top of page

Pathways on Bridges

Separated, Protected Multi-Use Pathways on Major Indiana Bridges

Crossing safely over major bodies of water such as the Ohio River, the Wabash River and others in Indiana can be quite challenging for bicyclists and pedestrians, and at times, dangerous.  Pathway users must feel comfortable and safe in order to gain full, equitable use of or alternatives to long, heavily-trafficked, high-speed bridges that span these large rivers, and in some cases, lakes.


Currently, traversing the Ohio River west of Jeffersonville / Louisville is especially difficult given the age, design and width of bridges between there and the Illinois state line.  None of those structures were built with cyclists or pedestrians in mind.  The fact that no separate/protected bicycle-pedestrian accommodations are currently planned for the proposed Interstate-69 bridge between Evansville IN and Henderson KY (as opposed to other interstate bridges around North America) is a huge red flag for Indiana bicycle-pedestrian advocates and national organizations.


Sagamore Parkway Bridge in Lafayette

Photo courtesy Gary Davis

Safety as a Priority


Milton-Madison Bridge over the Ohio River

Photo courtesy Derek Zollinger

There are positive signs of hope for bicyclists and pedestrians with the creation of protected multi-use pathways on bridges at Madison and Jeffersonville, and we applaud Indiana and Kentucky for those successes.  Fort Wayne, Lafayette, Indianapolis and Terre Haute have shown significant progress in making large bridges safer for those on foot, bicycles or wheelchairs--but challenges persist around the state.


Indiana Trails highlights some of our safest major bridges...and will continue to monitor and report on new bridge developments here and around the U.S. that bring higher and optimal levels of safety for people practicing active transportation and non-motorized mobility.


Your Indiana Trails Team.

Examples of Bridges With Protected Bike and Hike Accommodations in Indiana


146th Street Bridge over US 31 - Carmel/Westfield - US 31

146th Street Bridge over White River - Carmel/Fishers/Noblesville - White River

Big Four Bridge - Jeffersonville - Ohio River

Davis Ferry Bridge - Lafayette - Wabash River

Eagle Creek Trail Bridge - Indianapolis - I-74

Erie-Lackawanna Trail Bridge - Hammond - US 41

Veterans Memorial Bridge - Fort Wayne - Saint Marys River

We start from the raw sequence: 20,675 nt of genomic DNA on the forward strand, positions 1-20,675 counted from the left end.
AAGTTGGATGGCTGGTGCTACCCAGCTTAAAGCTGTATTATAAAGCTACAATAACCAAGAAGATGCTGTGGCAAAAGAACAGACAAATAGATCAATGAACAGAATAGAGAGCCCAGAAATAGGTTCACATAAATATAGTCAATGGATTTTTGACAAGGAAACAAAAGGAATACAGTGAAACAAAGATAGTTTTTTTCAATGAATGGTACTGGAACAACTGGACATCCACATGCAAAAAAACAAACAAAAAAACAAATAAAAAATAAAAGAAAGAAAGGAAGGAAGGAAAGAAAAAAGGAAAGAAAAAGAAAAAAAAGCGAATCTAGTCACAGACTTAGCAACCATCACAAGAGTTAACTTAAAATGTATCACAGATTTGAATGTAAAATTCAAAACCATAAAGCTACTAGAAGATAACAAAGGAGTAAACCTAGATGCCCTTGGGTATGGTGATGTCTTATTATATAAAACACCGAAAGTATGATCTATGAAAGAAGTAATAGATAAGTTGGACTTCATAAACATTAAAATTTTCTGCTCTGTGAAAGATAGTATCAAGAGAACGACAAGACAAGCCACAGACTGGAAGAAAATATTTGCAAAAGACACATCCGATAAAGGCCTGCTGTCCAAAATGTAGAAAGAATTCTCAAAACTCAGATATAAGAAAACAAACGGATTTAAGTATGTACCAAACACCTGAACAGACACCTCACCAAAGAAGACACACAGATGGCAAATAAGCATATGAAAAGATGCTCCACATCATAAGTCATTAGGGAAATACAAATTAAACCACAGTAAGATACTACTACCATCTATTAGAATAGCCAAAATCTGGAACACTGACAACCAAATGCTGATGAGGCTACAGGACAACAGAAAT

George Rogers Clark Memorial Bridge - Jeffersonville - Ohio River

John T. Myers Bridge - Lafayette - Wabash River

Lewis and Clark Bridge - Jeffersonville - Ohio River

Logan Street Bridge - Noblesville - White River

Martin Luther King Jr. Memorial Bridge - Fort Wayne - Saint Marys River

Milton-Madison Bridge - Madison - Ohio River

Monon Trail Bridge over 38th Street - Indianapolis - 38th Street

Montezuma B&O Walking Bridge - Montezuma - Wabash River

Old US 40 Bridge - Indianapolis - White River

Potters Covered Bridge - Noblesville - White River

Sagamore Parkway Bridge - Lafayette - Wabash River

Secrest Ferry Bridge - Gosport - White River

Strawtown Bridge - Strawtown - White River

US 150 Bridge - Terre Haute - Wabash River

West 10th Street Bridge - Indianapolis - White River

West Washington Street Bridge - Indianapolis - White River

White River Greenway Bridge - Noblesville - White River


Big Four Bridge looking towards Jeffersonville


George Rogers Clark Memorial Bridge looking towards Louisville

Milton Madison Bridge crossing the Ohio River in Madison
Big Four Bridge crossing the Ohio River in Jeffersonville
West Main Street Bridge in Lafayette crossing the Wabash River next to the Amtrak Station
Main Street Bridge in Zionsville crossing Eagle Creek
Nickel Plate Trail Bridge crossing the Wabash River in Peru
Sagamore Parkway Bridge over the Wabash River
Stillwater MN Bridge courtesy Greg Schulz
Examples of bridges in Indiana

Examples of Protected Bike And Hike Accommodations Across the World

Of special note is the Interstate-74 bridge being built over the Mississippi River in the Quad Cities area.  Click here to watch the webcam of the construction site.  When completed, the bridge will have two wide protected pathways, one on each side of the bridge.  This will facilitate a high volume of active transportation activities between Davenport, Moline, Rock Island, and other cities and towns in the area.

Why Indiana Trails Community is concerned with the I-69 ORX Project


Project managers for the I-69 crossing over the Ohio River between Evansville, Indiana and Henderson, Kentucky have proposed demolishing one or both of the US Highway 41 bridges across the Ohio River and replacing them with a new Interstate 69 bridge.  These bridges are currently the only way for residents of either city to cross the Ohio River to patronize businesses, go to work, or engage in recreation in either state or city.